Costing methods according to the cost types included

Costing methods differ also in the cost types that will be included in the value of inventory (costs of goods sold) and which shall be booked directly to the statement of profit and loss as period costs.   Cost accounting methods include: Full costing or full production costing methods, e

Differences between Absorption costing, Activity Based Costing, Marginal costing and Througput costing

The basic difference between these costing approaches is what costs are assigned to the product. However, Absorption costing method and Activity Based Costing use different approach, but more about it can be found  in separate articles.   Under Throughput costing, only direct material co

By product

By-products are secondary products arising from common production together with so called main product. By-product does are not as important as the main products and are usually much cheaper. Example of by-product: lanolin obtained from processing wool or pectin obtained from processing fruits &n

Target costing

Target costing is a costing method used to calculate product costs by deducting desired profit margin from market price of the product / service.  The procedure of setting the costs is thus reversed to cost-plus pricing.  Target costing is used as a means of cost reduction/optimization

External (primary) costs

External (primary) costs arise from outside the company and include for example cost of raw materials and power consumption bought externally or wages and salaries. The opposite of external costs are costs internal (secondary).   More about other possible cost divisions here.

Allocation base (Absorption rate)

Allocation base (or absorption rate) is a monetary or non-monetary parameter, according to which is allocated something that cannot be attributed directly.  It is often used to allocate indirect costs (overheads) to the cost object which is typically a specific product or service. Allocation b

Activity based costing (ABC)

Activity based costing (ABC) is costing method, under which all costs are allocated to company activities according to what are the drivers of the activities. Costs are then allocated to products based on product´s consumption of these activities. ABC was developed to overcome the disadvanta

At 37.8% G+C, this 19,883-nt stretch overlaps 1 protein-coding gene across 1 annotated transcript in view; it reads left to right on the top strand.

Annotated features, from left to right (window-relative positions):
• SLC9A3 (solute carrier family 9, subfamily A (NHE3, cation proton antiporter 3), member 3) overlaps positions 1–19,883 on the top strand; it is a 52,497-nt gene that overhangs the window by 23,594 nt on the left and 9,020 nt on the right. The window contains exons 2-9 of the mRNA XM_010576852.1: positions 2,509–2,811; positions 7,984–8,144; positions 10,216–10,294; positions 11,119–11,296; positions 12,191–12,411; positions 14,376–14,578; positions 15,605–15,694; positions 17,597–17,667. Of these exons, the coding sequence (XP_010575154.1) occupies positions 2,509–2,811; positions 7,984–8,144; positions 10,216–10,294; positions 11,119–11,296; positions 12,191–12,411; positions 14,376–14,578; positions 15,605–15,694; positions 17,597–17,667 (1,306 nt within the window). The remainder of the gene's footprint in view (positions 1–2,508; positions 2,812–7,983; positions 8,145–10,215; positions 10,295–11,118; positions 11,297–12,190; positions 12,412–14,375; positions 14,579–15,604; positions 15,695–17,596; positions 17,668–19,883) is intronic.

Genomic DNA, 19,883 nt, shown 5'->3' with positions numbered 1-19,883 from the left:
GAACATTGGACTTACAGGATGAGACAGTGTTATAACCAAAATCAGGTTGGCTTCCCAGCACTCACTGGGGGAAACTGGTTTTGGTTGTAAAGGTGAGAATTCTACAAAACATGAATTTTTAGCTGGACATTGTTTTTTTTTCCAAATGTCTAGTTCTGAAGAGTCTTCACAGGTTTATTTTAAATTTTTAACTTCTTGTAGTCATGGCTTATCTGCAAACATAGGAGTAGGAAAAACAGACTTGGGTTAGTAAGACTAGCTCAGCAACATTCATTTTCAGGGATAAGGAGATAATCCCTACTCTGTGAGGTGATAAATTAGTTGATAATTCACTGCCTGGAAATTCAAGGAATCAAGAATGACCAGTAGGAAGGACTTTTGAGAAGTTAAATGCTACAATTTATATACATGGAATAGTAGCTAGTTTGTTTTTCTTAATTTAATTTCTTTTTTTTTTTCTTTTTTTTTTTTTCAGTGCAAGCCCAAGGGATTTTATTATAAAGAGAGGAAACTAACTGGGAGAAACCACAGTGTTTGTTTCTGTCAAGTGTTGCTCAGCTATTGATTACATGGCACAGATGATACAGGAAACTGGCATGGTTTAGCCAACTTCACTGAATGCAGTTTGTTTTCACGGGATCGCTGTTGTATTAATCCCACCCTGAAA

Joint product

Joint products are different products of similar values and approximately the same importance manufactured together in the same production process. An example can be cogeneration unit that produces both heat and electricity.   As the production or its part is common, joint (common) costs a

Measurement of inventories under IAS 2 Inventories

Under IAS 2 - Inventories, inventories are measured at the lower of cost and net realizable value. (5)   Measurement of costs cost of purchase: covering: purchase price import duties and irrecoverable taxes (e.g. VAT for entities not registered for VAT) transportation, hand

Product´s life cycle

Product´s life cycle stages     Research and development product has not yet been launched to the market and pre-production costs such as research & development or costs of finding appropriate production premises are incurred this stage is included within introduction st

Difference between direct and indirect costs, their division and accounting

According to the traceability to cost object (usually a specific type of product or service) the costs can be divided into DIRECT COSTS (PRIME COSTS) and INDIRECT COSTS (OVERHEADS). The reason for such classification is especially appropriate inventory (and possibly other assets as well) valuation.

Degressive costs

Degressive (under-proportionate) costs are costs that increase more slowly when the production level increase. They are most often related to variable costs which can be linear (proportionate), progressive or degressive. If they are degressive and production increases, unit costs decrease. Cost degr

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